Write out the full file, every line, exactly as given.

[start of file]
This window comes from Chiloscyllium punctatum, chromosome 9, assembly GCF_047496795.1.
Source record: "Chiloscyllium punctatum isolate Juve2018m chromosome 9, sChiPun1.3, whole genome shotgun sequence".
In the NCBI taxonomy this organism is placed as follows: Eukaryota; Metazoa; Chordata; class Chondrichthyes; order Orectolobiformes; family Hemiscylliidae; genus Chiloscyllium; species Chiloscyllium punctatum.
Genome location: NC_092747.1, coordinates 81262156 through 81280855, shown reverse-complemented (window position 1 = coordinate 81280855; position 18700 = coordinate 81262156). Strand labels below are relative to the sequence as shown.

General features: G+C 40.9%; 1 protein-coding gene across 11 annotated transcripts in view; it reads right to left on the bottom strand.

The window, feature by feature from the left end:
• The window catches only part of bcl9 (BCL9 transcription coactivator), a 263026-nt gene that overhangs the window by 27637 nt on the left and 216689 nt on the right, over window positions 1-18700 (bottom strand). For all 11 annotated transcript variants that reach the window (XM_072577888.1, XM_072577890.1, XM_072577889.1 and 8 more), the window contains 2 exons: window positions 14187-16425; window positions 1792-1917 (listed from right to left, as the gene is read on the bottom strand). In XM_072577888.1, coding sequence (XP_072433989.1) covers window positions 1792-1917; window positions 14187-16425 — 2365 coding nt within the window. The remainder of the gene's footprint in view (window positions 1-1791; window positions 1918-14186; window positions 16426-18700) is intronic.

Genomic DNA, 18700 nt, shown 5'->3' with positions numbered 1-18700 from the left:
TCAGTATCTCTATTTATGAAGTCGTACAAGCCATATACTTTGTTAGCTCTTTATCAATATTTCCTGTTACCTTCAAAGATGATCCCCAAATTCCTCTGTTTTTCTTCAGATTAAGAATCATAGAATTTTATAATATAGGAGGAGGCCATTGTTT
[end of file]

This window comes from Chiloscyllium punctatum, chromosome 9, assembly GCF_047496795.1.
Source record: "Chiloscyllium punctatum isolate Juve2018m chromosome 9, sChiPun1.3, whole genome shotgun sequence".
In the NCBI taxonomy this organism is placed as follows: Eukaryota; Metazoa; Chordata; class Chondrichthyes; order Orectolobiformes; family Hemiscylliidae; genus Chiloscyllium; species Chiloscyllium punctatum.
Genome location: NC_092747.1, coordinates 81262156 through 81280855, shown reverse-complemented (window position 1 = coordinate 81280855; position 18700 = coordinate 81262156). Strand labels below are relative to the sequence as shown.

General features: G+C 40.9%; 1 protein-coding gene across 11 annotated transcripts in view; it reads right to left on the bottom strand.

The window, feature by feature from the left end:
• The window catches only part of bcl9 (BCL9 transcription coactivator), a 263026-nt gene that overhangs the window by 27637 nt on the left and 216689 nt on the right, over window positions 1-18700 (bottom strand). For all 11 annotated transcript variants that reach the window (XM_072577888.1, XM_072577890.1, XM_072577889.1 and 8 more), the window contains 2 exons: window positions 14187-16425; window positions 1792-1917 (listed from right to left, as the gene is read on the bottom strand). In XM_072577888.1, coding sequence (XP_072433989.1) covers window positions 1792-1917; window positions 14187-16425 — 2365 coding nt within the window. The remainder of the gene's footprint in view (window positions 1-1791; window positions 1918-14186; window positions 16426-18700) is intronic.

Genomic DNA, 18700 nt, shown 5'->3' with positions numbered 1-18700 from the left:
TCAGTATCTCTATTTATGAAGTCGTACAAGCCATATACTTTGTTAGCTCTTTATCAATATTTCCTGTTACCTTCAAAGATGATCCCCAAATTCCTCTGTTTTTCTTCAGATTAAGAATCATAGAATTTTATAATATAGGAGGAGGCCATTGTTT